However, tracking each Target Image requires quite a lot of computational power and in order to ensure you get a good experience on all devices (including lower end devices) the awe.media platform focuses on tracking one Target Image at a time.
To give you more design freedom you can also choose to pre-load multiple Target Images so any of them can be immediately recognized, without any other action by the user.
In this case, all the user needs to do is move from one image to another and the relevant content is automatically displayed over the currently visible real world Target Image. And if more than one Target Image is visible then the one that takes up the most of the viewport wins.
The other benefit of this approach is that it makes it easy for you to layout your content over each individual Target Image, one at a time.
Designing beyond the Target Image
Normally, if the user moves away from your Target Image then the digital content overlaid onto it will disappear. But you don’t have to be limited to this type of interaction design. One of the options provided by the awe.media platform is the ability to design an experience that’s much broader than your Target Image.
With one switch you can choose for your content to keep displaying once the user moves away from your Target Image. In this case your webAR experience moves from “‘tracking your Target Image” to “tracking the movement of your mobile device”. There are a wide range of different types of tracking options available and in future posts we’ll dive into each in more detail. But for this post, the key point is that even in Image based webAR you don’t need to be limited to just when the user is pointing at your Target Image.
Not only does this let you design beyond your Target Image, it also offers a new range of user interactions you can create. For example you may want to trigger a specific event when the user moves away from your Target Image, and trigger another event when they move back to your Target Image. Or you may just want them to start with your Target Image and then move onto exploring the space around them.
This means you could play a specific animation when the Target Image goes away (e.g. if you had a butterfly model this could start it flying) and then you could play a different animation when the Target Image comes back (e.g. they can use the Target Image to catch the butterfly).
This also means you can layout content around the user, behind them and away from the Target Image. Then lead them to look around the scene. In this way you really can use the Target Image as a launching point for a whole range of experiences.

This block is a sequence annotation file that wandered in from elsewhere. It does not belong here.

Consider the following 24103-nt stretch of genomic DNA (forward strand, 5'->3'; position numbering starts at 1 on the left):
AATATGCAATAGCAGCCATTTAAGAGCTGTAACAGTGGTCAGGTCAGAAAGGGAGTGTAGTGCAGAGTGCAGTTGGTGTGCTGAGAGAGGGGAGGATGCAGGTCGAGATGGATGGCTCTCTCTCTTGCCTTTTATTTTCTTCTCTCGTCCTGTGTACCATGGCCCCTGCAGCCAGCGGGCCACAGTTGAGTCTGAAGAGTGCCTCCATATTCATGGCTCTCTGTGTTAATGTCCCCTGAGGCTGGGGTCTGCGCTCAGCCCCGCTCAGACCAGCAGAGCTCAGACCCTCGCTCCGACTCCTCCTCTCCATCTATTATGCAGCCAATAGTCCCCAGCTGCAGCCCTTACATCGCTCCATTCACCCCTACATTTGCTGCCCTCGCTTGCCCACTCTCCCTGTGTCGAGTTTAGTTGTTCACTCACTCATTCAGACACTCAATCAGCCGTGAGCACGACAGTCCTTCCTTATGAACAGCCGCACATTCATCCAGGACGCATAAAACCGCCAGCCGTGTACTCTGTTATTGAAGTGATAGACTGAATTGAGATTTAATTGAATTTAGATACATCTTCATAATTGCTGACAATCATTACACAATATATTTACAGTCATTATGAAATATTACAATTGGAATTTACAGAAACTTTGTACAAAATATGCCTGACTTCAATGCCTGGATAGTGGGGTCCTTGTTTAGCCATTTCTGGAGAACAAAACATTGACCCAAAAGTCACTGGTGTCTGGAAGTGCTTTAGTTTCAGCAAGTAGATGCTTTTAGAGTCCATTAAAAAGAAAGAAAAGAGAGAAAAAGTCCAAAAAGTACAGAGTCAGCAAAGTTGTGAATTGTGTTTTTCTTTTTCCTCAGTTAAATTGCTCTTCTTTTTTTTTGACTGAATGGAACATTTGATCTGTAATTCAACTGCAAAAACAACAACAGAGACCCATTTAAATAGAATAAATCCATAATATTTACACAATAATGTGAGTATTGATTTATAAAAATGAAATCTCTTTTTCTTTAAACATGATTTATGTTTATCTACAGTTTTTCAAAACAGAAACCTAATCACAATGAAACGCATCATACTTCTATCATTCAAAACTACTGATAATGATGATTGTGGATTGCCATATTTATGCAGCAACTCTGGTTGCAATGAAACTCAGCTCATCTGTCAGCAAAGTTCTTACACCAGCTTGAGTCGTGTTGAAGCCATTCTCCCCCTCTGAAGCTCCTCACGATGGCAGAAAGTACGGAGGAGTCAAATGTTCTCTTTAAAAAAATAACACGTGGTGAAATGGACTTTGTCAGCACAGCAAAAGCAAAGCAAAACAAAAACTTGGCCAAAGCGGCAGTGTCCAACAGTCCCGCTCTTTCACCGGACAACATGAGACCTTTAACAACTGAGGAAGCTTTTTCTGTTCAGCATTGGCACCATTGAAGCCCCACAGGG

The design options are endless.
You can use a wide range of user interactions to make your webAR experiences more engaging. You can unlock content just by pointing in a specific image or direction. You can tap or click on an object to interact with it. You can swipe, pinch, zoom, or scroll. You can use the orientation of the device to change the layout or behavior of your content. You can even use more obscure things like date, time, language and location to change your content or how your interactions work.
Using a webAR creation platform like awe.media you can layout and design animations that move your digital content around the screen through an easy to use web based interface. You can scale, rotate and move any object in your 3D scene in response to any of the interactions listed above. Or you can import pre-made 3D animation clips (e.g. a dancing character) and play these clips in response to any of the interactions listed above, allowing you to weave together a richly animated webAR experience.
This should give you a good introduction to the new User Experience issues you need to consider with Image based webAR and how this is much more than just the Augmented Reality content itself. This includes a whole new way of planning and designing content. New media formats and workflows. Plus a range of different webAR modes & technologies including Image tracking (covered in this post), Face tracking, Geolocation, World tracking, 360°/VR experiences and much more.
The key message we hope you take away from this is that webAR is here right now and it provides an amazing opportunity for creative people like you to weave new and exciting immersive experiences.
Looking for help getting started?
Here’s a guide to setting up your free trial and getting started creating webAR. And here’s a guide to creating your first Image based webAR experience.
If you have any questions or need any help please contact support [at] awe.media — we love to help!